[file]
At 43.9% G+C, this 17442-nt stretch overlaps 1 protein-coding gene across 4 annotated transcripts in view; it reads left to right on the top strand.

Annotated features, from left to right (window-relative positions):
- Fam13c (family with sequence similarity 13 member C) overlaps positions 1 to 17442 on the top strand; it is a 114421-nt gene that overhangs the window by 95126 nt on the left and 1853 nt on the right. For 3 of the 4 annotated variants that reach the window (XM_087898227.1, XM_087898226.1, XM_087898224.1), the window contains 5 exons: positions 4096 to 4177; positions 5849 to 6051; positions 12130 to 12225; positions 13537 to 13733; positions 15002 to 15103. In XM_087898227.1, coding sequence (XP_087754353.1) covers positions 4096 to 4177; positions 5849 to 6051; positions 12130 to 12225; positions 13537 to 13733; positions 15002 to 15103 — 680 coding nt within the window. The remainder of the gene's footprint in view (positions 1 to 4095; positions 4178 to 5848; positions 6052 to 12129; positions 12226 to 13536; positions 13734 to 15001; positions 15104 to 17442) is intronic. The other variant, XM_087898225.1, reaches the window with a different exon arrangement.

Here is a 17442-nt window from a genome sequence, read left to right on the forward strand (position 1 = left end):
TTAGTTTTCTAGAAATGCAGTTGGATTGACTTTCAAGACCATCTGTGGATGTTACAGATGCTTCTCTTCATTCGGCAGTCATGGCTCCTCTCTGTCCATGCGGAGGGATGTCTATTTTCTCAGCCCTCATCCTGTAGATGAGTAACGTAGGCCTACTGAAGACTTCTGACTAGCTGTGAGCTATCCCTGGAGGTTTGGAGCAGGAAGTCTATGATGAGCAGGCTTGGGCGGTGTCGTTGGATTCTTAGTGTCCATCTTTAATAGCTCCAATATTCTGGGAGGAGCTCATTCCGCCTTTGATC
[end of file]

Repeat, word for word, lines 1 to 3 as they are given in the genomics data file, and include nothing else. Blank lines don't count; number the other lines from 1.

At 43.9% G+C, this 17442-nt stretch overlaps 1 protein-coding gene across 4 annotated transcripts in view; it reads left to right on the top strand.

Annotated features, from left to right (window-relative positions):
- Fam13c (family with sequence similarity 13 member C) overlaps positions 1 to 17442 on the top strand; it is a 114421-nt gene that overhangs the window by 95126 nt on the left and 1853 nt on the right. For 3 of the 4 annotated variants that reach the window (XM_087898227.1, XM_087898226.1, XM_087898224.1), the window contains 5 exons: positions 4096 to 4177; positions 5849 to 6051; positions 12130 to 12225; positions 13537 to 13733; positions 15002 to 15103. In XM_087898227.1, coding sequence (XP_087754353.1) covers positions 4096 to 4177; positions 5849 to 6051; positions 12130 to 12225; positions 13537 to 13733; positions 15002 to 15103 — 680 coding nt within the window. The remainder of the gene's footprint in view (positions 1 to 4095; positions 4178 to 5848; positions 6052 to 12129; positions 12226 to 13536; positions 13734 to 15001; positions 15104 to 17442) is intronic. The other variant, XM_087898225.1, reaches the window with a different exon arrangement.